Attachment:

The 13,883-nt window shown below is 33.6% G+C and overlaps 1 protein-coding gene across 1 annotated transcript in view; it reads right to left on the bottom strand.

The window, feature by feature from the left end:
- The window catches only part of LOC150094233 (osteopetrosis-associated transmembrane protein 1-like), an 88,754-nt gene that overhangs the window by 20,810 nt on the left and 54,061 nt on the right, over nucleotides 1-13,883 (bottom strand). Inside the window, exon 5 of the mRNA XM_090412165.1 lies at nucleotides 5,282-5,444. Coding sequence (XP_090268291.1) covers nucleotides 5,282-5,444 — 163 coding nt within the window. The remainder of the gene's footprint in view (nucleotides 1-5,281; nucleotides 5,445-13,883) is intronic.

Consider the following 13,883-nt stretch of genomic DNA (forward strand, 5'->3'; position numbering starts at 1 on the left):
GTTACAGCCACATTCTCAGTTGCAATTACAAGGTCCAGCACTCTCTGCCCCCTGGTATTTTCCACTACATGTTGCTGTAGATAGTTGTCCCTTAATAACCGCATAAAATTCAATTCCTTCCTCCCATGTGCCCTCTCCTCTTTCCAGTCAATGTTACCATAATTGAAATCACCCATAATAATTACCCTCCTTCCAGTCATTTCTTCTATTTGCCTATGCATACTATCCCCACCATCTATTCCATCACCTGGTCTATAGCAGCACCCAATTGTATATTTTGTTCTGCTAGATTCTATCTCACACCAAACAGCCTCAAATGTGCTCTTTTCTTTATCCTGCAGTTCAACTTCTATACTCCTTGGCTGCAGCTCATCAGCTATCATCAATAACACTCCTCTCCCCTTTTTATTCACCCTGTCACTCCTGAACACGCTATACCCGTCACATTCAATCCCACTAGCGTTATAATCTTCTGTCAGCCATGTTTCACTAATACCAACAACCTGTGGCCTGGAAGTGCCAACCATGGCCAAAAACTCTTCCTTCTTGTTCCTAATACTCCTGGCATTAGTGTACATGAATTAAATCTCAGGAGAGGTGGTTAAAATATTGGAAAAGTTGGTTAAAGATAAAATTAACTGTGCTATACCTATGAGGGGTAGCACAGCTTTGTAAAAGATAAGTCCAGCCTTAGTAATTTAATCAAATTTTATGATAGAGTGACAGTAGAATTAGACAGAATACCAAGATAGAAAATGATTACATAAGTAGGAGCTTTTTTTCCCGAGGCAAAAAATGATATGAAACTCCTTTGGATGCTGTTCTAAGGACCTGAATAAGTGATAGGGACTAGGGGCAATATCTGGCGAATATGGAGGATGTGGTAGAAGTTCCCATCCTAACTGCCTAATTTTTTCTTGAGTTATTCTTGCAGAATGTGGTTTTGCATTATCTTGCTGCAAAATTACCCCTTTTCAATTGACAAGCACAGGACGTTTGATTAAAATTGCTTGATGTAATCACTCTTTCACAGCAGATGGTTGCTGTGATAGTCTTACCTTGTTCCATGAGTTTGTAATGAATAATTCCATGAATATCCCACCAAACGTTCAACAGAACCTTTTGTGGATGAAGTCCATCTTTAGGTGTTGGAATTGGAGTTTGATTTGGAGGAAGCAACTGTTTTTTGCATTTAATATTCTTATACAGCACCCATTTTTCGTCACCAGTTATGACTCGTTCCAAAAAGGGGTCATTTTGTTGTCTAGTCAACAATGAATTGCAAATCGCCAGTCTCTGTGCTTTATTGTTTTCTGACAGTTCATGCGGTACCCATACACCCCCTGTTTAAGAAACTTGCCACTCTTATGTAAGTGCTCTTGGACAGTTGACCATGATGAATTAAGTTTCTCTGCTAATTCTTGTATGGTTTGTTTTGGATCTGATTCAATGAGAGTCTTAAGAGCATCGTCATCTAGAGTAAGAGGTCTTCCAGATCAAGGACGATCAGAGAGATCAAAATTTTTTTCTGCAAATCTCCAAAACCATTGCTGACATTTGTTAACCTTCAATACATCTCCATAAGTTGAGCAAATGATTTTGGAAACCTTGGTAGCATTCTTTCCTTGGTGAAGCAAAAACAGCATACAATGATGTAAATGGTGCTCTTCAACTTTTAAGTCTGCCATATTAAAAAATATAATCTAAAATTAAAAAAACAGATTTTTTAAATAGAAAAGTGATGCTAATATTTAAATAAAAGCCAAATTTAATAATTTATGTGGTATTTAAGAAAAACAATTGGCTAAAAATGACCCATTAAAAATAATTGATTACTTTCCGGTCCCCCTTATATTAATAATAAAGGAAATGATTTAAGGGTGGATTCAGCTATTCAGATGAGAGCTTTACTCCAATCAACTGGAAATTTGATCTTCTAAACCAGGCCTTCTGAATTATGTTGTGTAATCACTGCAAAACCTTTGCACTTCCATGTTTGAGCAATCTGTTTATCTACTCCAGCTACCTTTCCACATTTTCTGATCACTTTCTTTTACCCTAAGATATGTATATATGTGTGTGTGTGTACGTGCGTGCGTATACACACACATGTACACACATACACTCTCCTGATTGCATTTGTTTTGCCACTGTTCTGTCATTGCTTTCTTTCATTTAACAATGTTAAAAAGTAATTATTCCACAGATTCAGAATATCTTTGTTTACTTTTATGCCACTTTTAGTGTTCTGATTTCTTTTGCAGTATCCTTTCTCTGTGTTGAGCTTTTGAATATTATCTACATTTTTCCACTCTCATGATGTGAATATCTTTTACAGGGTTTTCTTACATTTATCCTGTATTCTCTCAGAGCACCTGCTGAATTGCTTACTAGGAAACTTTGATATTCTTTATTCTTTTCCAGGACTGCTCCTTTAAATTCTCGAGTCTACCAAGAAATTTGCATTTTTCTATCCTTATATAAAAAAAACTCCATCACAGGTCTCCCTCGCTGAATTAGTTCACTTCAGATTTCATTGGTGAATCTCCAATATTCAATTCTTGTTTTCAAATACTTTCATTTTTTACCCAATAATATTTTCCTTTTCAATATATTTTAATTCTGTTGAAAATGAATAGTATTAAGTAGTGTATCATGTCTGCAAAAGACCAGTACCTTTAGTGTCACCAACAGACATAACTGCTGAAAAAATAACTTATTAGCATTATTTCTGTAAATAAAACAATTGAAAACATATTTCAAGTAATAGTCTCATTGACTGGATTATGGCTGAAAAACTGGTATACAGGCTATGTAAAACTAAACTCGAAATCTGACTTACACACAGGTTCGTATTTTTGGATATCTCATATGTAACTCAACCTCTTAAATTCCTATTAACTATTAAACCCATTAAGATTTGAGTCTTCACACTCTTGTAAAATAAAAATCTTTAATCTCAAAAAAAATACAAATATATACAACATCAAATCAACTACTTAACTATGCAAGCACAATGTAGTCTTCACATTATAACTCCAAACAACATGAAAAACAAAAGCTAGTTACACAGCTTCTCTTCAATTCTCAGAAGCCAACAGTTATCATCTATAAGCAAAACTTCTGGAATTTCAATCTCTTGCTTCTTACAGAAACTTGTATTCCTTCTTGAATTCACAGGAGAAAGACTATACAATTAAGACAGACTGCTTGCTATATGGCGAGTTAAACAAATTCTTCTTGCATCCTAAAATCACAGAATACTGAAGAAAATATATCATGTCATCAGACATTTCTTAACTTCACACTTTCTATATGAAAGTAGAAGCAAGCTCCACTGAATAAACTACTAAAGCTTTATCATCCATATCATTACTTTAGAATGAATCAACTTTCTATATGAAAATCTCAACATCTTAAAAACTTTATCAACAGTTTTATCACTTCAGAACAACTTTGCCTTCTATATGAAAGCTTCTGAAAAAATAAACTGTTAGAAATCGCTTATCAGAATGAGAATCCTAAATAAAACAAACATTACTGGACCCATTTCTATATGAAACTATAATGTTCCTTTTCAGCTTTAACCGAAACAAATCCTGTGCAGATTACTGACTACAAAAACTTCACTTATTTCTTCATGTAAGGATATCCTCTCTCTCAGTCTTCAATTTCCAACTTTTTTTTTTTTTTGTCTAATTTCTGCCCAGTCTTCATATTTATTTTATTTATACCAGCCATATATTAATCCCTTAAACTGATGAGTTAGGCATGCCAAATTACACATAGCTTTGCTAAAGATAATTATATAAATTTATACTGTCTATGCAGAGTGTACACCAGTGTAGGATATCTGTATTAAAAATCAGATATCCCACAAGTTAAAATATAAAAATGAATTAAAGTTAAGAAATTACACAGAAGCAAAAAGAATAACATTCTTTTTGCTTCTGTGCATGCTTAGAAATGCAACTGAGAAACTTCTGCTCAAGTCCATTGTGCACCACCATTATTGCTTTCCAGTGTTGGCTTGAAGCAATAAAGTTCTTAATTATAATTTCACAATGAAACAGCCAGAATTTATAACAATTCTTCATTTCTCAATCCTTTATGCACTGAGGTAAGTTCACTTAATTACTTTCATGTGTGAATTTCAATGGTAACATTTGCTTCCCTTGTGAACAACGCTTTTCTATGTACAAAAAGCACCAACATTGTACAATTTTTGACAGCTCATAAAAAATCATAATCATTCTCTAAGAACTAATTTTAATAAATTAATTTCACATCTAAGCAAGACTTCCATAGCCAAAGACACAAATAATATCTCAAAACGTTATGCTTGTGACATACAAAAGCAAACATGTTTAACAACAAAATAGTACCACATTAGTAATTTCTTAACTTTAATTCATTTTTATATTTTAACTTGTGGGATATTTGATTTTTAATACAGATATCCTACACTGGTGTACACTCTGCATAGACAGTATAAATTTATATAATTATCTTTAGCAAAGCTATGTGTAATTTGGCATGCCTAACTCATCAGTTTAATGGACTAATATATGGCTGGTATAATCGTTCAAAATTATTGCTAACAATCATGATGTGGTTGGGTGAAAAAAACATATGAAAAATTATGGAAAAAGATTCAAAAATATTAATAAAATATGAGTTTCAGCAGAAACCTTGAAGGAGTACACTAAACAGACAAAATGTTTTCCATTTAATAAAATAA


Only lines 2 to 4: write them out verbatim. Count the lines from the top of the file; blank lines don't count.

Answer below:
The window, feature by feature from the left end:
- The window catches only part of LOC150094233 (osteopetrosis-associated transmembrane protein 1-like), an 88,754-nt gene that overhangs the window by 20,810 nt on the left and 54,061 nt on the right, over nucleotides 1-13,883 (bottom strand). Inside the window, exon 5 of the mRNA XM_090412165.1 lies at nucleotides 5,282-5,444. Coding sequence (XP_090268291.1) covers nucleotides 5,282-5,444 — 163 coding nt within the window. The remainder of the gene's footprint in view (nucleotides 1-5,281; nucleotides 5,445-13,883) is intronic.

Consider the following 13,883-nt stretch of genomic DNA (forward strand, 5'->3'; position numbering starts at 1 on the left):